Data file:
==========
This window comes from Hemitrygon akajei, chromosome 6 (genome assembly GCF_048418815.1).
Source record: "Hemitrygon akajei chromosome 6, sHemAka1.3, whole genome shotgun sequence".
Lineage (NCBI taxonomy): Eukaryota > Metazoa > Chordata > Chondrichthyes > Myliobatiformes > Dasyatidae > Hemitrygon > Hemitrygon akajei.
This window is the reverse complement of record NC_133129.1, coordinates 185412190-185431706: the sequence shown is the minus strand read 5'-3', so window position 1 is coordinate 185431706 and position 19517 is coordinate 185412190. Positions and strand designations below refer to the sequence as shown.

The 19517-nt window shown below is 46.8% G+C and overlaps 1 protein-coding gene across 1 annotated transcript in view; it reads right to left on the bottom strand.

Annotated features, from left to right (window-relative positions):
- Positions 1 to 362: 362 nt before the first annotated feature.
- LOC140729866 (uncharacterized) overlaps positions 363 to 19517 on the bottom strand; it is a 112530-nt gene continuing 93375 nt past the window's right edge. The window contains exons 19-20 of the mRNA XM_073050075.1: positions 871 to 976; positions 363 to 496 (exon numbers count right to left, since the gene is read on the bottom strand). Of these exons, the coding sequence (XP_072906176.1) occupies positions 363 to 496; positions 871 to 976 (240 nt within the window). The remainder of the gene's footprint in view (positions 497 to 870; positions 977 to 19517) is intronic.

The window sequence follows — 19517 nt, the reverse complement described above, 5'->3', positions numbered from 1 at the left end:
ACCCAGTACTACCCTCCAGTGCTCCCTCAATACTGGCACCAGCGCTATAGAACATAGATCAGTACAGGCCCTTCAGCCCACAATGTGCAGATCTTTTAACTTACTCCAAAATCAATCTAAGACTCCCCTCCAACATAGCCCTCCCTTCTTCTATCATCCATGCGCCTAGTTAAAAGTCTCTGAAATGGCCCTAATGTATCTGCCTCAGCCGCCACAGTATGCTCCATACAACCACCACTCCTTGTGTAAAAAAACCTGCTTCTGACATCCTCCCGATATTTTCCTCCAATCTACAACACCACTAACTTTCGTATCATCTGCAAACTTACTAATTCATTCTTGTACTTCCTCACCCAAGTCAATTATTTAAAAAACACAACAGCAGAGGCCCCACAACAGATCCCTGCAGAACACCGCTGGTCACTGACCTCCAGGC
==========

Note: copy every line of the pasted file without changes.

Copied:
This window comes from Hemitrygon akajei, chromosome 6 (genome assembly GCF_048418815.1).
Source record: "Hemitrygon akajei chromosome 6, sHemAka1.3, whole genome shotgun sequence".
Lineage (NCBI taxonomy): Eukaryota > Metazoa > Chordata > Chondrichthyes > Myliobatiformes > Dasyatidae > Hemitrygon > Hemitrygon akajei.
This window is the reverse complement of record NC_133129.1, coordinates 185412190-185431706: the sequence shown is the minus strand read 5'-3', so window position 1 is coordinate 185431706 and position 19517 is coordinate 185412190. Positions and strand designations below refer to the sequence as shown.

The 19517-nt window shown below is 46.8% G+C and overlaps 1 protein-coding gene across 1 annotated transcript in view; it reads right to left on the bottom strand.

Annotated features, from left to right (window-relative positions):
- Positions 1 to 362: 362 nt before the first annotated feature.
- LOC140729866 (uncharacterized) overlaps positions 363 to 19517 on the bottom strand; it is a 112530-nt gene continuing 93375 nt past the window's right edge. The window contains exons 19-20 of the mRNA XM_073050075.1: positions 871 to 976; positions 363 to 496 (exon numbers count right to left, since the gene is read on the bottom strand). Of these exons, the coding sequence (XP_072906176.1) occupies positions 363 to 496; positions 871 to 976 (240 nt within the window). The remainder of the gene's footprint in view (positions 497 to 870; positions 977 to 19517) is intronic.

The window sequence follows — 19517 nt, the reverse complement described above, 5'->3', positions numbered from 1 at the left end:
ACCCAGTACTACCCTCCAGTGCTCCCTCAATACTGGCACCAGCGCTATAGAACATAGATCAGTACAGGCCCTTCAGCCCACAATGTGCAGATCTTTTAACTTACTCCAAAATCAATCTAAGACTCCCCTCCAACATAGCCCTCCCTTCTTCTATCATCCATGCGCCTAGTTAAAAGTCTCTGAAATGGCCCTAATGTATCTGCCTCAGCCGCCACAGTATGCTCCATACAACCACCACTCCTTGTGTAAAAAAACCTGCTTCTGACATCCTCCCGATATTTTCCTCCAATCTACAACACCACTAACTTTCGTATCATCTGCAAACTTACTAATTCATTCTTGTACTTCCTCACCCAAGTCAATTATTTAAAAAACACAACAGCAGAGGCCCCACAACAGATCCCTGCAGAACACCGCTGGTCACTGACCTCCAGGC